I am a bullet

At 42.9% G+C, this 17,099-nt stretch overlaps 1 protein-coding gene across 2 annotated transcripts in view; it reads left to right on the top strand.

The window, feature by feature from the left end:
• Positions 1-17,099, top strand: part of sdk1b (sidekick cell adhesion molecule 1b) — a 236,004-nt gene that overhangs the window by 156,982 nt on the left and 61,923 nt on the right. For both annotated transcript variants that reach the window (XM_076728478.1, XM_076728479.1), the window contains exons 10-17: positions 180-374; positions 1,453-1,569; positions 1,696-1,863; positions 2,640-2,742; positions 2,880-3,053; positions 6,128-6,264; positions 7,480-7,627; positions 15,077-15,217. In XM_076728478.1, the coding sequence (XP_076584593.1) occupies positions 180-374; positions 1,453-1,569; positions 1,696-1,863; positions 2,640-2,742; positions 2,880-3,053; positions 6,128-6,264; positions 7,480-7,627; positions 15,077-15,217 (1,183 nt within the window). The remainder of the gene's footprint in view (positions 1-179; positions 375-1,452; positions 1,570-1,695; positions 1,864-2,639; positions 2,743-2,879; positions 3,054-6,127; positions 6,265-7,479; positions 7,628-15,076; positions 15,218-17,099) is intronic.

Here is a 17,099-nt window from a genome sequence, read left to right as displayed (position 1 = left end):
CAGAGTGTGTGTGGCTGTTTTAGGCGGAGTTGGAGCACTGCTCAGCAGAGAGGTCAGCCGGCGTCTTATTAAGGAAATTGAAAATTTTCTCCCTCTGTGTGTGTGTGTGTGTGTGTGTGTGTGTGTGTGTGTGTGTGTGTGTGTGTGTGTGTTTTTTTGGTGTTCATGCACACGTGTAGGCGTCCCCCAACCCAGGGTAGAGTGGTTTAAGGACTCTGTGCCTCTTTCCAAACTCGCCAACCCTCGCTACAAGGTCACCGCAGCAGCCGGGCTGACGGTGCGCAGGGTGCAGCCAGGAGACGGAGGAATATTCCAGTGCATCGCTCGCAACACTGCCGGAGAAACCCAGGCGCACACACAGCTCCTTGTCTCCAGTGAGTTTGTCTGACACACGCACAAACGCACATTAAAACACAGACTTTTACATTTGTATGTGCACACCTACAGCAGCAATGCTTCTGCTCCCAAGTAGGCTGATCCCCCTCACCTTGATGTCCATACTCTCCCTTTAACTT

A Personal Account of the Texas State Time Trial Championship by Carl Eugene Stroud Thinking, yes: I am thinking. This is the beginning. “Don’t think about that. It won’t help you get through this.” An hour is a long time to do anything. An hour is a long time to focus. It’s a long time to do anything. The discipline necessary to focus on an effort that long. I can’t even think about how long it took me before I could simply do an hour long time trial. Like even complete it. I would have died. Quit before the end. Just completing an hour long TT is a thing in itself, still today. It’s an ordeal, an experience. I expect to be changed by it, every time. I need to remember the plan, not forget my priorities. I don’t mind “gear shopping” a little in the beginning because I know that an hour is a long way. I return to Stars and Watercarriers, in my head: always the biggest possible gear that can be turned almost effortlessly. Man, machine; energy. That noise while Ritter is riding that time trial. I used to try to get it into my head. Not anymore. Now, I’m a bullet. I can figure out the gear if I can remember to be patient. “I’ll spin on the way back,” I assure myself, as I continue at 95rpm. It feels like a slog. I know I’m thinking, and that’s troubling. An hour is a long time. And I need to stay focused. Something that can happen during an hour long time trial is that you forget to focus. You can think too much. “Stay focused,” I think to myself. I am a bullet. I have tried being a bullet lately. Well, I tried it once. Another time I tried being an arrow. I think that bullet worked better than arrow. Doing a time trial as an arrow can make you too susceptible to the wind. You could get blown all over the place once you leave the bow. A bullet has a little bit more inertia to it. And as a bullet, I have had a lot of success being aero. At least, I mean, that I felt aero the one time that I thought about being a bullet in a TT, instead of being an arrow, which was, admittedly, only about 3 weeks ago. The one and only time. I am a bullet – the same thought again. “This is good,” I think. “This is what I’m supposed to be thinking about.” This is good; I am a bullet. A sign reads 5km. I told a guy at the start line that there were signs marking the last few hundred meters. I hope they are there because I don’t want to be wrong about that too. What if he was depending on me? I already feel like I was wrong when I told him: I don’t know if there are any distance markers out on course…”I think there are markers for like the last few hundred meters or something. I don’t know about the rest of the course.” Apparently, there are markers on the rest of the course. I feel bad. I hope there are markers in the last few hundred meters. I don’t know if I need them for me or for him, the guy who asked me before the start. But I know that I want them there. Five kilometers, and I’ve been going for how long? That’s how fast? That means how much longer? How manageable is that? And that sign was how long ago? I mean, it’s been how long since I passed it. I will need to correct for accuracy which means repairing my figures for elapsed time while deriving my conclusions. An hour is a long time. A sign says 10km. I am excited by the markers because of the arithmetic possibilities afforded me by them. It was, in my opinion, very thoughtful of the organizers to include them on course. 10km, that’s two fifths of the way to the turn-around. That’s forty percent. How much of the whole race is that? Wait, no. The race is twenty-five miles. It’s twenty k to the turn-around. That means that sign was half way to the turn-around. Half way to the half way point. That’s how much 'til the end? And how long have I been going? I also feel guilty for not knowing about the markers. This is too much thinking. I am a bullet. Bullets don’t think. But I also noticed that there was a sign on the other side of the road, facing the riders coming back. “It couldn’t have said 10km. Could it?” I ask myself. Because the finish line was at least a few hundred kilometers closer than the start line. But there was a sign for each way. They can’t both say 10km because one of them would have to be wrong. Which one? And this matters because if there are signs at the end for five hundred meters or two hundred meters to go, will they be off by the same amount? I mean I’m estimating five-hundred-meter’s difference between the start line and the finish. This too much thinking. I need to focus. I am supposed to be thinking about being a bullet. I need to remember to think about that. I shouldn’t indulge in all of this math. I hope I can make it for the last three quarters (seventy-five percent) minus the part that I’ve ridden since I passed that sign. A couple of minutes ago. How fast am I going? So that’s how far in about two minutes? Well, maybe three minutes now, at least by the time I finish the calculation. An hour is a long time to do anything. And this is too much thinking. I am a bullet. I am a bullet.